1. If this is your first time on BYC, we suggest you start with one of these three options:
    Raising Chickens Chicken Coops Join BYC
    If you're already a member of our community, click here to login & click here to learn what's new!

Chick hock issues

Discussion in 'Emergencies / Diseases / Injuries and Cures' started by amshizzle, Jan 4, 2016.

  1. amshizzle

    amshizzle Out Of The Brooder

    36
    1
    36
    Nov 12, 2015
    Fort Worth, Texas
    My chick is 8 weeks old and has exhibited weak legs starting about 2 weeks ago. I forced her into a chick sling for a week, which she would stubbornly escape from. On Christmas Eve she was up walking again. She showed weakness but overall no pain. The days prior she was using her beak to drag herself around so I was very proud of her progress!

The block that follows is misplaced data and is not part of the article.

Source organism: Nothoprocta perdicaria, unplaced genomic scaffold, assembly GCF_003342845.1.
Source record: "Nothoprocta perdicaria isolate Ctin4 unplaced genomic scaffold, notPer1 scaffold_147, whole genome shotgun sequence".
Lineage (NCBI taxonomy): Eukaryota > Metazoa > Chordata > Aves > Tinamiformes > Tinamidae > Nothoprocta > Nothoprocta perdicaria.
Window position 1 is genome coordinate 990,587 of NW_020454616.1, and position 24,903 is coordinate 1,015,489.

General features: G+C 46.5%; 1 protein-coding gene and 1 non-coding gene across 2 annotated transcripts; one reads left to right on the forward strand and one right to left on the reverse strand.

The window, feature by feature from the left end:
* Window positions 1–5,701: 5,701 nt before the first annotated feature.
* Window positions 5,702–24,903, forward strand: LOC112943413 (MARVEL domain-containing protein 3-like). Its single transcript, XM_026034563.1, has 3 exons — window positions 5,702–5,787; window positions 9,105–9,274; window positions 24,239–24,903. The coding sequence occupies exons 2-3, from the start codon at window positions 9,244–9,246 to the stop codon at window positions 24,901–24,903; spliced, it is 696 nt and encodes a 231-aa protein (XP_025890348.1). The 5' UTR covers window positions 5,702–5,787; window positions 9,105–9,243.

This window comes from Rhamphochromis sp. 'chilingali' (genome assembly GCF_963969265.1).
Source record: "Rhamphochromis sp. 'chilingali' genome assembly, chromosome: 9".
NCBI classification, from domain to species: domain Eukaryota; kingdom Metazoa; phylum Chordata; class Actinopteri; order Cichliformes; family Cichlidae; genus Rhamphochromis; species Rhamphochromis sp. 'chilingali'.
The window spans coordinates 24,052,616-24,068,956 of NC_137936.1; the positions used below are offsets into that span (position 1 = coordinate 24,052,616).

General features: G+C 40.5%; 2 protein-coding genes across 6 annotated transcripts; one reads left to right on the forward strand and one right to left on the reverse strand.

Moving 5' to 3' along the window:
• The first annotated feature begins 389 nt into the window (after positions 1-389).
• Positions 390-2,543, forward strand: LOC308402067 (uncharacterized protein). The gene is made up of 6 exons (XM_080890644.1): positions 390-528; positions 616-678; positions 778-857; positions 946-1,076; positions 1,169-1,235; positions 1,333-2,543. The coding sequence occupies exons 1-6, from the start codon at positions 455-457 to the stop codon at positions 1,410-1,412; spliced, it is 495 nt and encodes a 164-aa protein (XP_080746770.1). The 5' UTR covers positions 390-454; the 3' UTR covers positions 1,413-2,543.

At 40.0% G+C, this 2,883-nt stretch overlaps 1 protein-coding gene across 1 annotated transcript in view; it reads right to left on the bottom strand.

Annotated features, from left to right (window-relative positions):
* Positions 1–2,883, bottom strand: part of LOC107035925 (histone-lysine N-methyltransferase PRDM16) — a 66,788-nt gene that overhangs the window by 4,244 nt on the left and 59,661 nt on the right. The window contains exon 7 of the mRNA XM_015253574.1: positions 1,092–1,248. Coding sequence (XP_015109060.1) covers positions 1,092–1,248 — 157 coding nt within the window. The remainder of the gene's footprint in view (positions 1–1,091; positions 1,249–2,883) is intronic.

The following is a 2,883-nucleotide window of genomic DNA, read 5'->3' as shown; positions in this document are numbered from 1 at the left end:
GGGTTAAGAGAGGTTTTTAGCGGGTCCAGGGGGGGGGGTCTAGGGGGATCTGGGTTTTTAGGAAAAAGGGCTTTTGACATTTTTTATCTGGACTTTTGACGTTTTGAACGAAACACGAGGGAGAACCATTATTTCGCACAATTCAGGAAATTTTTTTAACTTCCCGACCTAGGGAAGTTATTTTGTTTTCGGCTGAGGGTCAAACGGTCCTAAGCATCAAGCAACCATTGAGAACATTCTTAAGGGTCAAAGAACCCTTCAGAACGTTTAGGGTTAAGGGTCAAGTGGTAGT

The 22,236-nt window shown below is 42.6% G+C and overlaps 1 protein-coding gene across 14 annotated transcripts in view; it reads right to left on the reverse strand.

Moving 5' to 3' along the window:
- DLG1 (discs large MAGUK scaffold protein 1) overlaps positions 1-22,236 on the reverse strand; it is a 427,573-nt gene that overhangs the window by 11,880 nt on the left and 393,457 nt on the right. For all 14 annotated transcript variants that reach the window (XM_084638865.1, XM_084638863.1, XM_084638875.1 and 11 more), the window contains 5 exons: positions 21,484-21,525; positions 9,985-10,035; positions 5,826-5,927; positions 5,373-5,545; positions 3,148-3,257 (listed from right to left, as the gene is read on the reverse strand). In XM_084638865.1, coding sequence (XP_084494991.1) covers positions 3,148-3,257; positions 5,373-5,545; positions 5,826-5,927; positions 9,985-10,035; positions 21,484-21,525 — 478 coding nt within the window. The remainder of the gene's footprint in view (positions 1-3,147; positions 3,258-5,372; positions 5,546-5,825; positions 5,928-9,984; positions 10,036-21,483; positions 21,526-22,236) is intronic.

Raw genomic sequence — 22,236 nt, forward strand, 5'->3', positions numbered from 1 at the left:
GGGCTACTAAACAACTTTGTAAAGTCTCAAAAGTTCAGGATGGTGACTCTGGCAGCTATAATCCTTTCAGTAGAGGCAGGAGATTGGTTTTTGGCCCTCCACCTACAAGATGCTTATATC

I returned her to her siblings after two weeks of separation but now she seems to be struggling again.

    After close examination it looks like it is her hock. When he walks I can see it rotating, almost bow-legged. It gives out and she is forced to spend a greater deal of time sitting.

    Any ideas of how to fix this injury OR what it might be?


    She has been separated from her siblings once more, against her will of course. I want her to get some rest and have first dibs on the feed/water.
     
  2. chicknmania

    chicknmania Overrun With Chickens Premium Member

    4,853
    124
    301
    Jan 26, 2007
    central Ohio
    Maybe try vitamin regimen...Rooster Booster B & K is good. Can you splint the chick's leg a toothpick with the sharp points removed, or a piece of balsa wood and some soft gauze?
     
  3. Eggcessive

    Eggcessive Chicken Obsessed Premium Member

    28,102
    2,112
    471
    Apr 3, 2011
    southern Ohio
    It sounds like a slipped tendon or a leg bone deformity, such as varus valgus deformity, which can involve one or both legs. As the chick grows the hock tendon can weaken or rupture. Vitamins and minerals, and splinting may help, but many times it doesn't help. Sometimes the chicken can get around with the handicap in a small flock with some extra attention.
     

BackYard Chickens is proudly sponsored by